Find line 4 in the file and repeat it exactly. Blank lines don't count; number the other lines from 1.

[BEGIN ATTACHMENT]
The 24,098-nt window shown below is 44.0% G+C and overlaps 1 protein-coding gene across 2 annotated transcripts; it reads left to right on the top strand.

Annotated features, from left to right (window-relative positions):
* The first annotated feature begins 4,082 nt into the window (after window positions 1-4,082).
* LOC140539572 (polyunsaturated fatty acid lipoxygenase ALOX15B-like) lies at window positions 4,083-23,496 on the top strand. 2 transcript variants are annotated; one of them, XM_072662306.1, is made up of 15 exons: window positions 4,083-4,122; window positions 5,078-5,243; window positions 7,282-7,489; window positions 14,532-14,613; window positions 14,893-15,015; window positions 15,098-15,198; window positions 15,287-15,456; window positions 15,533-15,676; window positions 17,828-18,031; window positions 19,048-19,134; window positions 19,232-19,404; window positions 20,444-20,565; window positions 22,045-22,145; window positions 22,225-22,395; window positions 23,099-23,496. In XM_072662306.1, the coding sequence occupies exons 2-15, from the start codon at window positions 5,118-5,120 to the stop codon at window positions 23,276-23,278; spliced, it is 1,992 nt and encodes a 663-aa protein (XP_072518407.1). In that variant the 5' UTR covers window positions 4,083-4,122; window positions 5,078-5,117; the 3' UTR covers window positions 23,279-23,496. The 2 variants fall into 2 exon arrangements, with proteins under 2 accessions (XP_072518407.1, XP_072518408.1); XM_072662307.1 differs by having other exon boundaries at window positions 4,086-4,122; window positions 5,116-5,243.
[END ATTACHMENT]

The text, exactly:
* LOC140539572 (polyunsaturated fatty acid lipoxygenase ALOX15B-like) lies at window positions 4,083-23,496 on the top strand. 2 transcript variants are annotated; one of them, XM_072662306.1, is made up of 15 exons: window positions 4,083-4,122; window positions 5,078-5,243; window positions 7,282-7,489; window positions 14,532-14,613; window positions 14,893-15,015; window positions 15,098-15,198; window positions 15,287-15,456; window positions 15,533-15,676; window positions 17,828-18,031; window positions 19,048-19,134; window positions 19,232-19,404; window positions 20,444-20,565; window positions 22,045-22,145; window positions 22,225-22,395; window positions 23,099-23,496. In XM_072662306.1, the coding sequence occupies exons 2-15, from the start codon at window positions 5,118-5,120 to the stop codon at window positions 23,276-23,278; spliced, it is 1,992 nt and encodes a 663-aa protein (XP_072518407.1). In that variant the 5' UTR covers window positions 4,083-4,122; window positions 5,078-5,117; the 3' UTR covers window positions 23,279-23,496. The 2 variants fall into 2 exon arrangements, with proteins under 2 accessions (XP_072518407.1, XP_072518408.1); XM_072662307.1 differs by having other exon boundaries at window positions 4,086-4,122; window positions 5,116-5,243.